13But the angel said to Zechariah, ‘Do not be afraid, Zechariah, for your prayer has been heard. Your wife Elizabeth will bear you a son, and you will name him John. 14You will have joy and gladness, and many will rejoice at his birth, 15for he will be great in the sight of the Lord.

He must never drink wine or strong drink; even before his birth he will be filled with the Holy Spirit. 16He will turn many of the people of Israel to the Lord their God. 17With the spirit and power of Elijah he will go before him, to turn the hearts of parents to their children, and the disobedient to the wisdom of the righteous, to make ready a people prepared for the Lord.’

18Zechariah said to the angel, ‘How will I know that this is so? For I am an old man, and my wife is getting on in years.’

19The angel replied, ‘I am Gabriel. I stand in the presence of God, and I have been sent to speak to gabrielyou and to bring you this good news. 20But now, because you did not believe my words, which will be fulfilled in their time, you will become mute, unable to speak, until the day these things occur.’

Having waited for so many years for the gift of a child, the “joy and gladness” the angel promised must have seemed like foreign territory for Zechariah. How could he believe these strange angel words?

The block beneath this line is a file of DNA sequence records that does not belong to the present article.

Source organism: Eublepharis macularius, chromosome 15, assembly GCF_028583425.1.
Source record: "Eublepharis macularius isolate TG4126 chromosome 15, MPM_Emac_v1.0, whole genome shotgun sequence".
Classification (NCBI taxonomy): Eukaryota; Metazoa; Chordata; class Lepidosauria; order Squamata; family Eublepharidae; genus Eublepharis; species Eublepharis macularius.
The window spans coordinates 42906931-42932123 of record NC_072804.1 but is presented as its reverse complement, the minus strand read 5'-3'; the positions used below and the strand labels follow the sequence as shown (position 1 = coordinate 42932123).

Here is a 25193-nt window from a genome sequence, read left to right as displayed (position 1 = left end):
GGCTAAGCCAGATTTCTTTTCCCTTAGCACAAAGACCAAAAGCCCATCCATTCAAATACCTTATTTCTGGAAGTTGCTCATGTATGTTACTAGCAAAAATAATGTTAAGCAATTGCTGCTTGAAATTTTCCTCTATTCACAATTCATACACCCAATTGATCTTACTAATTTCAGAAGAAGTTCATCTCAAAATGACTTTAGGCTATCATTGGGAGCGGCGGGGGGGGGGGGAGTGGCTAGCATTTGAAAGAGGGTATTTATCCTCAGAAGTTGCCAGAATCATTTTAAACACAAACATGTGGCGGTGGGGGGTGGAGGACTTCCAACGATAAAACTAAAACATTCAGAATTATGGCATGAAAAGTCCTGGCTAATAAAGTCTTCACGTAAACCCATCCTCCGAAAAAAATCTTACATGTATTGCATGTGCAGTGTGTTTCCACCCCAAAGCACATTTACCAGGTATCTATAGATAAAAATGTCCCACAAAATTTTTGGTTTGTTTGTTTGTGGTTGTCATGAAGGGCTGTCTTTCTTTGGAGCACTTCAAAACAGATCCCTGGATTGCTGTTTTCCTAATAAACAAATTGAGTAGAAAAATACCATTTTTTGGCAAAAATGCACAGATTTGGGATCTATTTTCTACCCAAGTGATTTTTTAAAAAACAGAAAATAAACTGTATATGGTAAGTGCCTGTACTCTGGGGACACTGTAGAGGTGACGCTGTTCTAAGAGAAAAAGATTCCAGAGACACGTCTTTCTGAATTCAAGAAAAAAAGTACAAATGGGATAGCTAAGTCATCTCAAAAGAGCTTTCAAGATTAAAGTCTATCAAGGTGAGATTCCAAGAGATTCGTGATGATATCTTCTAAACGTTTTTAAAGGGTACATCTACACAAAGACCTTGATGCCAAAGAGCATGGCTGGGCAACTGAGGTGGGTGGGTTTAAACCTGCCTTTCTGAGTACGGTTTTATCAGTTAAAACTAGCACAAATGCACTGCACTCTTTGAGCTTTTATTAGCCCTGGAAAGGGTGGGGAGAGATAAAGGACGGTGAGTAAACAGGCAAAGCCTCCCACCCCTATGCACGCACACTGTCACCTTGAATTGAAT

I do not find it easy to hear “good news.” Doubt is always close at hand. The nagging question, “Could this be real?” is a nearby companion.

It is hard to let my heart rest into the “good news” the angel brings. My “disobedient heart” resists “the wisdom of the righteous.” I am not sure I am “ready… prepared for the Lord.”

Can I see my doubts and allow them to be as they are, but prevent them from becoming my primary identity?

What practices might help my heart open and soften to the good news of blessing the angels in my life announce?

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